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Country: Russia

Distance: 719 km

Travel time:  15 days

On postcard: Palace Square. Alexander Column.

Palace Square (Russian: Дворцовая площадь, Dvortsovaya Ploshchad), connecting Nevsky Prospekt with Palace Bridge leading to Vasilievsky Island, is the central city square of St Petersburg and of the former Russian Empire. It was the setting of many events of worldwide significance, including the Bloody Sunday (1905) and the October Revolution of 1917.

The earliest and most celebrated building on the square is the baroque white-and-azure Winter Palace of Russian tsars (1754–62), which gave the square its name. Although the adjacent buildings are designed in the Neoclassical style, they perfectly match the palace in their scale, rhythm, and monumentality. The opposite, southern side of the square was designed in the shape of an arc by George von Velten in the late 18th century. These plans were executed half a century later, when Alexander I of Russia envisaged the square as a vast monument to the Russian victory over Napoleon and commissioned Carlo Rossi to design the bow-shaped Empire-style Building of the General Staff (1819–29), which centers on a double triumphal arch crowned with a Roman quadriga.

The centre of the square is marked with the Alexander Column (1830–34), designed by Auguste de Montferrand. This red granite column (the tallest of its kind in the world) is 47.5 metres high and weighs some 500 tons. It is set so well that no attachment to the base is needed.

The eastern side of the square is occupied by Alessandro Brullo's building of the Guards Corps Headquarters (1837–43). The western side, however, opens towards Admiralty Square, thus making the Palace Square a vital part of the grand suite of St Petersburg squares.

The square also serves as open-air venue for concerts by international acts, including Andrea Bocelli, Roger Waters, The Rolling Stones, AC/DC, Duran Duran, Anastacia, Elton John, Paul McCartney, Shakira, Madonna, Sting.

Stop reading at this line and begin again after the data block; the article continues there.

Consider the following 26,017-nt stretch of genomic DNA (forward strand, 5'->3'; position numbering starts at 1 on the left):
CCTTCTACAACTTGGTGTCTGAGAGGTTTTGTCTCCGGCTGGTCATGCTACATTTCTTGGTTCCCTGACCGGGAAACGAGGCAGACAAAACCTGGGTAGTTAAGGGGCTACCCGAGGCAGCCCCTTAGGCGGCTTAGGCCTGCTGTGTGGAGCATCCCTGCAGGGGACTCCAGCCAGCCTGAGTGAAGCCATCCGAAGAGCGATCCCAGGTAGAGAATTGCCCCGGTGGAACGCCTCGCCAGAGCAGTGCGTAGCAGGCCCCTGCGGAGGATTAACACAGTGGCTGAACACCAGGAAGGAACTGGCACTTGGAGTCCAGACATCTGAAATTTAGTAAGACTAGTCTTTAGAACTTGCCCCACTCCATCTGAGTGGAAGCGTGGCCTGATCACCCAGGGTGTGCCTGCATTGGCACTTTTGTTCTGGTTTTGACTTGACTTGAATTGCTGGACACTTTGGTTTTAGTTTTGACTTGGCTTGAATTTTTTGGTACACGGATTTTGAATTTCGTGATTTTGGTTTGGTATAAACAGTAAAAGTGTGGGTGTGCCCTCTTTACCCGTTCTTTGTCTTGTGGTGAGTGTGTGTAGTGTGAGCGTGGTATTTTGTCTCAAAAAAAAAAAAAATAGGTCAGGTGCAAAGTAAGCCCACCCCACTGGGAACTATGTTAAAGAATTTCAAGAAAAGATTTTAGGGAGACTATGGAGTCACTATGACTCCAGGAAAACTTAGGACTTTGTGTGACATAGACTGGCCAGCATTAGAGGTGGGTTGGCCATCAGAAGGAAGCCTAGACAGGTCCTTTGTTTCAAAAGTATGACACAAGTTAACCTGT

The Alexander Column (Russian: Алекса́ндровская коло́нна, Aleksandrovskaya kolonna) also known as Alexandrian Column (Russian: Александри́йская коло́нна, Aleksandriyskaya kolonna), is the focal point of Palace Square in Saint Petersburg, Russia. The monument was erected after the Russian victory in the war with Napoleon's France. Named after Emperor Alexander I, who ruled Russia between 1801 and 1825, the column is an interesting piece of architecture and engineering.


The Alexander Column was designed by the French-born architect Auguste de Montferrand, built between 1830 and 1834 with Swiss-born architect Antonio Adamini, and unveiled on 30 August 1834. The monument — the tallest of its kind in the world — is 47.5 m (155 ft 8 in) tall and is topped with a statue of an angel holding a cross. The statue of the angel was designed by the Russian sculptor Boris Orlovsky. The face of the angel bears great similarity to the face of Emperor Alexander I.

The top of the column, showing statue of an angel holding a cross

The column is a single piece of red granite, 25.45 m (83 ft 6 in) long and about 3.5 m (11 ft 5 in) in diameter. The granite monolith was obtained from Virolahti, Finland and in 1832 transported by sea to Saint Petersburg, on a barge specially designed for this purpose, where it underwent further working. Without the aid of modern cranes and engineering machines, the column, weighing 600 tonnes (661 tons), was erected by 3,000 men under the guidance of William Handyside in less than 2 hours. It is set so neatly that no attachment to the base is needed.


The pedestal of the Alexander Column is decorated with symbols of military glory, sculpted by Giovanni Battista Scotti.

On the side of the pedestal facing the Winter Palace is a bas-relief depicting winged figures holding up a plaque bearing the words "To Alexander I from a grateful Russia". The composition includes figures representing the Neman and Vistula rivers that were associated with the events of the Patriotic War. Flanking these figures are depictions of old Russian armour - the shield of Prince Oleg of Novgorod, the helmet of Alexander Nevsky, the breastplate of Emperor Alexander I, the chainmail of Yermak Timofeyevich and other pieces recalling heroes whose martial feats brought glory to Russia.

Pedestal decorations of Alexander column

The other three sides are decorated with bas-reliefs featuring allegorical figures of Wisdom and Abundance, Justice and Mercy, Peace and Victory, the last holding a shield bearing the dates 1812, 1813 and 1814. These compositions are enhanced by depictions of Ancient Roman military symbols and Russian armour.

The sketches for the bas-reliefs were produced by Auguste de Montferrand. He coordinated the scale of their compositions with the monumental forms of the monument. The panels were designed to the planned size by the artist Giovanni Battista Scotti. The models were produced by the sculptors Piotr Svintsov and Ivan Lepee, the ornamental embellishments by sculptor Yevgeny Balin. The casting of the bronze was done at Charles Baird's works in Saint Petersburg.

Later years

In 1952, according to some recent reports, the authorities of the Soviet Union secretly planned to replace the statue of the angel with a statue of Joseph Stalin.  A historic iron fencing around the column was demolished during the Soviet period. The fencing was restored in 2002.



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